I always lose my TV remote. I’m rarely ever a few steps away from my phone. With the inevitable forces of convergence in technology and the power we now have to control our lives from of our smartphones, the union of the two makes a lot of sense.
Peel would certainly agree – two and a half years after it first put it in the app store, the Mountain View-based startup’s smart TV remote registered its 50 millionth activation last week. The remote works with “98 percent of all consumer electronics,” founder Bala Krishnan says, including 3,500 brands of TV and 600 set top boxes. It allows users to browse for content on the remote first and gradually adapts to viewing preferences to make recommendations.
When the idea first struck Krishnan and his co-founders in 2010, their first prototype made a simple mistake, something that has resonance in 2014 for every entrepreneur looking to give old world things new connectivity.
“We looked at what we’d made and something hit us,” Krishnan says. “All we’d done is reproduced the user experience of the remote on a touchscreen. What we had to learn just by using it, is that we had the power to completely transpose what it was. We could position the buttons wherever we wanted. We could create entirely new interfaces.”
Krishnan realized that he and his team had set out to make an innovative remote but had not taken advantage of any of the possibilities to innovate in a meaningful way.
The remote is not a clever device. In half a century, it hasn’t gone too far past its original vision, serving a purpose that could be likened to a very long stick to help you change the channel while still in your chair. Krishnan says that breaking that simple, longstanding relationship down, they saw it had two key components. Someone with a remote in their hand wants control of the TV and they want to get to content. The product became interesting to them when they saw that using the smartphone, control and content could be combined into the same source.
“That was really the beginning,” Krishnan says. “The whole experience fell into place around that.”
I downloaded Peel after speaking with Krishnan. It’s not as relevant for someone that doesn’t have a cable TV package, like myself, but I listed my zip code and the type of TV I have, and then I repeated the process to register my set-top box. In a few minutes, three devices in my living room – phone, TV remote, Roku remote – had been condensed down into one. Alongside that remote functionality, I could see everything that was on regular TV. Peel even took the liberty of making some recommendations for me. Our relationship was a few minutes old, so I forgave it for thinking I was a “Frasier”-guy. Theoretically, if I’d had cable and wanted to watch anything, I’d press the option on my phone and the TV would go straight there. I can’t say it was a power that I’d been crying out for, but the app worked well.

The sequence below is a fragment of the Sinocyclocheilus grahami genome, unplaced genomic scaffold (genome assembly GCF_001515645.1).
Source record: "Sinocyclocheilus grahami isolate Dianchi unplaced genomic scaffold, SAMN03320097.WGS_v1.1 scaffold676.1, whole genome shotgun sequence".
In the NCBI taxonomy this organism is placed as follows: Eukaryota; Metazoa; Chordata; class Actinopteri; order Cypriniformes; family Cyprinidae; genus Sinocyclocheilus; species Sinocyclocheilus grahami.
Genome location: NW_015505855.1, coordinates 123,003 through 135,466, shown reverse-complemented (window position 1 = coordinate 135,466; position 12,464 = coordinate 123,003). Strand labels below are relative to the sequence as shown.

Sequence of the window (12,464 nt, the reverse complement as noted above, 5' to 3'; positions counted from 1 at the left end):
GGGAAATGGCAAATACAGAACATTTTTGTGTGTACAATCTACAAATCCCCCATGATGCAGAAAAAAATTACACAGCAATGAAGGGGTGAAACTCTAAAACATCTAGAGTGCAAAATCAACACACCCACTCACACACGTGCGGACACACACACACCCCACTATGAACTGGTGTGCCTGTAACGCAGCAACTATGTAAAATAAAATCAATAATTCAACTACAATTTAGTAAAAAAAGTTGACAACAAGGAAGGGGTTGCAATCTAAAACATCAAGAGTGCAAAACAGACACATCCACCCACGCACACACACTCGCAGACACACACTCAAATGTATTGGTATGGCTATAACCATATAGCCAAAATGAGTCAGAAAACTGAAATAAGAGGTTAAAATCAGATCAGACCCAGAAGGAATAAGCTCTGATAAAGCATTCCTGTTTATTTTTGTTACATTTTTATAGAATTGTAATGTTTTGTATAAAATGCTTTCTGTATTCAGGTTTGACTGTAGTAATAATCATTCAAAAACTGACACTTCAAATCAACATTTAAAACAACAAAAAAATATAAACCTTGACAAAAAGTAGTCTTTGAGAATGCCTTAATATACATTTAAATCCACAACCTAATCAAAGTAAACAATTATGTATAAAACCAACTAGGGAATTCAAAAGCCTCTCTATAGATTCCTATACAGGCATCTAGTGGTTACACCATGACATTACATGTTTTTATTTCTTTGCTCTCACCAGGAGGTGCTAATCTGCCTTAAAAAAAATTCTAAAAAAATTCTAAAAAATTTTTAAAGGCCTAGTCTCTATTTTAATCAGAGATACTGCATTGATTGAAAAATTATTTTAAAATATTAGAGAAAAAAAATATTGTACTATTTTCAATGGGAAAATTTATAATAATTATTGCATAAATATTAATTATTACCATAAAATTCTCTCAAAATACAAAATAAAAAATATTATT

For Peel, it has been an easily scaleable enterprise. It has relationships with electronic programming guides in 110 countries. It built up to 25 million users in two years and added the second 25 in the past six months. Building in social functionality and teaching it to learn a user’s viewing patterns was simple. “Once you log enough activity from someone, it is not hard to imitate how they will make those choices,” Krishnan says. He boasts to having 100 percent market share, but he’s not counting similar offerings from Dish and Comcast because they only work within their own company ecosystems.
Despite a promising start, the company’s long term security will be tested in the market. The broadest challenge being that while not pointless, Peel is inherently less interesting for cable- cutters, which pits it against the long, slow shift away from terrestrial programming. As a free product it puts itself in the same boat as every other social network in having to introduce ads to try and monetize. Krishnan says that the company has started to make this shift slowly, swearing as all social media people do, that they will monetize slowly as to not devalue the user experience. But the smart TV space is about to get crowded by larger players who won’t need to sell ads to keep up. Amazon, Google and Apple are all expected before the end of the year to bring out products the end of 2014 that vastly up their game in trying to take control of the TV screen as an entertainment centerpiece and redfine how we consume content.
Not to discount Peel though. It has a simple interface, does what it says on the box and was a few years ahead of everyone else in coming on board. But as the market heats up and it comes up against tech players with much larger war chests, it is going to find out soon for better or worse if this head start is big enough.
[illustration by Brad Jonas for Pando]